Our Man in Mexico: Veracruz
For the fourth chapter of my travels within México, I headed out to explore the complex emotional and cultural landscape of Veracruz. After 400km and a five hour long car drive from México City, I finally arrived at Hotel Mocambo on the Gulf Coast of the state. Its arched terraces and open hallways that face the ocean make me feel like I have travelled back in time. I can almost hear the soft chatter of a set being prepped while Mexican acting celebrities like María Félix and Manolita Saval sip on a Coke under the cool shade.
Standing on the highest hill of the coast that surrounds the port of Veracruz (also known as Heroica Veracruz), Hotel Mocambo used to be the most glamorous destination for the high society of the forties and fifties. The decadence and savoir-vivre that defined the hotel then still leaves a nostalgic aftertaste in the air today. It’s a lovely, timeless place to start our trip of fascinating locations. As our Mexican poet José Emilio Pacheco used to say, the origin of any story lies in the journey; so let me introduce you to the iconic state of Veracruz, where a whole new chapter of México’s history began.
After spending the day walking around the pier, I head to the Café de la Parroquia for a quick bite and a café lechero, a traditional stop that I look forward to every time I come to visit the city.
Coffee here is a blend of history and tradition, as it was through Veracruz where many new products from Europe originally entered México. Today the coffee of Veracruz is of a quality that is recognised worldwide.
The friendliness and good spirits with which the city’s dwellers welcome travelers give me the strange feeling of never having left home, yet being on the brink of starting an adventure.
As the oldest, largest and most significant port city in our country, Veracruz has welcomed thousands of migrants from all over the world since it was founded five hundred years ago; Spanish, French, Italian, Lebanese, Syrian and Roma communities sailed the seas once upon a time and embraced these tropical lands as their new home for generations to come. The extraordinary cultural mélange that emerged from the intertwining of their stories with ours gave Veracruz a fascinating, layered character that draws visitors in like a magnet.
Locations themselves aren’t, after all, empty stages waiting for actors to make a scene; they are living and breathing characters, with personalities and stories of their own, that play a critical role in creating a story’s atmosphere. Take the film Romancing the Stone (Michael Douglas / Kathleen Turner), those thrilling persecution scenes and treasure hunting would lose their charm were it not for the raging rivers and lush landscapes that showcase Colombia’s natural resources. But that’s location magic for you, as the movie was actually filmed near Jalcomulco, a hidden gem that is only two hours away from the city of Veracruz.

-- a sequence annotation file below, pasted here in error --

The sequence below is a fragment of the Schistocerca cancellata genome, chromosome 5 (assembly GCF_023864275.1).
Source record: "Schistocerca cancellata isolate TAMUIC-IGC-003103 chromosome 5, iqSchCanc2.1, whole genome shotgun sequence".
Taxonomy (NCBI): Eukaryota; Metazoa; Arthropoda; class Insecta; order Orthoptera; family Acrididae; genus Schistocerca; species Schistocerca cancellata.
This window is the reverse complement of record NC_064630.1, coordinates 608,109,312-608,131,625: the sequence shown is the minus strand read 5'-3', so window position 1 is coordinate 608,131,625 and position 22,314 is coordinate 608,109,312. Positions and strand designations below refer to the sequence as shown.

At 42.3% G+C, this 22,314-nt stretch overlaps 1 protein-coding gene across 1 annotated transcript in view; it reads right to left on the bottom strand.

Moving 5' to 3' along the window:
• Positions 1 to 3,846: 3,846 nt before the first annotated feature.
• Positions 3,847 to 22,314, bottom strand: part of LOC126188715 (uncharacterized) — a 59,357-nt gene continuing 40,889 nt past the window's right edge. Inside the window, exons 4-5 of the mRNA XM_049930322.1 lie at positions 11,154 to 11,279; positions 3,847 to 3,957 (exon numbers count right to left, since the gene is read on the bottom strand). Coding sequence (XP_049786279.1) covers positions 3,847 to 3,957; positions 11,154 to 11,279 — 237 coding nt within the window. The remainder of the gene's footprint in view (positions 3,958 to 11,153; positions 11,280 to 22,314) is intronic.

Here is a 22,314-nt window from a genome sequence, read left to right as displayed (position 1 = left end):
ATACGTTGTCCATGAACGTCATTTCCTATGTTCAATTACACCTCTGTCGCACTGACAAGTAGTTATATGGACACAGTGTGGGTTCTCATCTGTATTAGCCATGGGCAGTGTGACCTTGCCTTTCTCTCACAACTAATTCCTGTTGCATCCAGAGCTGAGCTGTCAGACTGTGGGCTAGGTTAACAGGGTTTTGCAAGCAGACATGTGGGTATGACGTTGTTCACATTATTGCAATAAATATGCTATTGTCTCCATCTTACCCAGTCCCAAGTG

Renowned for its idyllic scenery of steep ravines and gentle hills, Jalcomulco is famous for its whitewater rafting experiences, that have a way of making you feel like there’s still magic in the world. The town itself is caught between its pre-Hispanic roots and the inevitable pull of globalisation, so that it displays a contrasting brew of dateless traditions and ever changing modern trends. Perhaps that’s the secret to its allure: it feels nostalgic and new at the same time, almost like rewatching a film you remember you loved but whose details you can’t remember.
Next I travel to Tlacotalpan, 101km from the port of Veracruz, a town declared in 1998 by UNESCO as Cultural Heritage site of humanity mainly for its architecture, traditions and the history of being the cradle that housed a significant number of Spaniards, where two cultures were mixed: the Mexican and the Spanish.
Tlacotalpan not only hosts fascinating architecture based the Andalusian and Caribbean styles, it also receives thousands of tourists annually seeking a cultural richness in music, dance and poetry. An example of this is the unmissable festival and celebration of Candelaria, held each year from January 31st to February 2nd, where thousands of people walk the streets, museums and exhibitions.
The Agustin Lara House Museum and the Garden of Art Tlacolpeño are two places where tourists can find beautiful pieces of regional artists.
Another proof of the richness left by the mixture of cultures is the famous music style Son Jarocho which represents a fusion of Spanish (Andalusian and Canary Island) and African musical elements, reflecting the population which evolved in the region from Spanish colonial times. Lyrics include humorous verses and subjects such as love, nature, sailors and cattle breeding, that still reflect life in colonial and 19th century México.
Personally, I have an intimate story with the Port of Veracruz, as that´s where my grandmother arrived on the ship Sinaia, which transported the Spanish exiles to México after the Spanish Civil War. México was the country that opened its doors and gave new opportunities to all of those Spanish exiles. A total of 307 families, 1600 people including my grandmother arrived in México on this ship. By an initiative of president Lázaro Cárdenas, México hosted a total of 20,000 Spanish refugees between 1939 and 1942, and amongst the exiles was a community of intellectuals, professors and professionals who founded several schools and the Economic Culture Fund, a Spanish-language, non-profit publishing group that was dedicated to providing Spanish-language books on humanities, literature and science dissemination to children and young people.
As you can see, within all that México has to offer in terms of culture, traditions and history, Veracruz is an unmissable hotspot and one that’s perfect for film production of every kind. I hope that one day we can introduce you personally to this area.
Bye for now. Avelino.